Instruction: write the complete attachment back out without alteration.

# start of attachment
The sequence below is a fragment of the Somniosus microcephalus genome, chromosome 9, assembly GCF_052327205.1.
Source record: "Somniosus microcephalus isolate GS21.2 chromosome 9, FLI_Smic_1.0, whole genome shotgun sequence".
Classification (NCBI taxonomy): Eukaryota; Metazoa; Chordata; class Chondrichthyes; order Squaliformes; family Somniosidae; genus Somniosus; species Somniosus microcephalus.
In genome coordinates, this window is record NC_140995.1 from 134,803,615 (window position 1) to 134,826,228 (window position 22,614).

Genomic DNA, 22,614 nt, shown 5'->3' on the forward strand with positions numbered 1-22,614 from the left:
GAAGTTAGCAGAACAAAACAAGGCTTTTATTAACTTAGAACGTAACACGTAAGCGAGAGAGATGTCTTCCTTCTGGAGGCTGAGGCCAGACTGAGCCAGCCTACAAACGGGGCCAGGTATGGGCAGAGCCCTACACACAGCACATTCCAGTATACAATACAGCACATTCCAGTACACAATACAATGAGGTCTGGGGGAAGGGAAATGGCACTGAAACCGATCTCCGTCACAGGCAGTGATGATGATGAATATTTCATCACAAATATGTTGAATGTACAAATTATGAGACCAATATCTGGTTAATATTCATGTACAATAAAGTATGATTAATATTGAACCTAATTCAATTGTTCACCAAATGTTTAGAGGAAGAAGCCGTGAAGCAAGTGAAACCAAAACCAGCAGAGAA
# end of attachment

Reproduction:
The sequence below is a fragment of the Somniosus microcephalus genome, chromosome 9, assembly GCF_052327205.1.
Source record: "Somniosus microcephalus isolate GS21.2 chromosome 9, FLI_Smic_1.0, whole genome shotgun sequence".
Classification (NCBI taxonomy): Eukaryota; Metazoa; Chordata; class Chondrichthyes; order Squaliformes; family Somniosidae; genus Somniosus; species Somniosus microcephalus.
In genome coordinates, this window is record NC_140995.1 from 134,803,615 (window position 1) to 134,826,228 (window position 22,614).

Genomic DNA, 22,614 nt, shown 5'->3' on the forward strand with positions numbered 1-22,614 from the left:
GAAGTTAGCAGAACAAAACAAGGCTTTTATTAACTTAGAACGTAACACGTAAGCGAGAGAGATGTCTTCCTTCTGGAGGCTGAGGCCAGACTGAGCCAGCCTACAAACGGGGCCAGGTATGGGCAGAGCCCTACACACAGCACATTCCAGTATACAATACAGCACATTCCAGTACACAATACAATGAGGTCTGGGGGAAGGGAAATGGCACTGAAACCGATCTCCGTCACAGGCAGTGATGATGATGAATATTTCATCACAAATATGTTGAATGTACAAATTATGAGACCAATATCTGGTTAATATTCATGTACAATAAAGTATGATTAATATTGAACCTAATTCAATTGTTCACCAAATGTTTAGAGGAAGAAGCCGTGAAGCAAGTGAAACCAAAACCAGCAGAGAA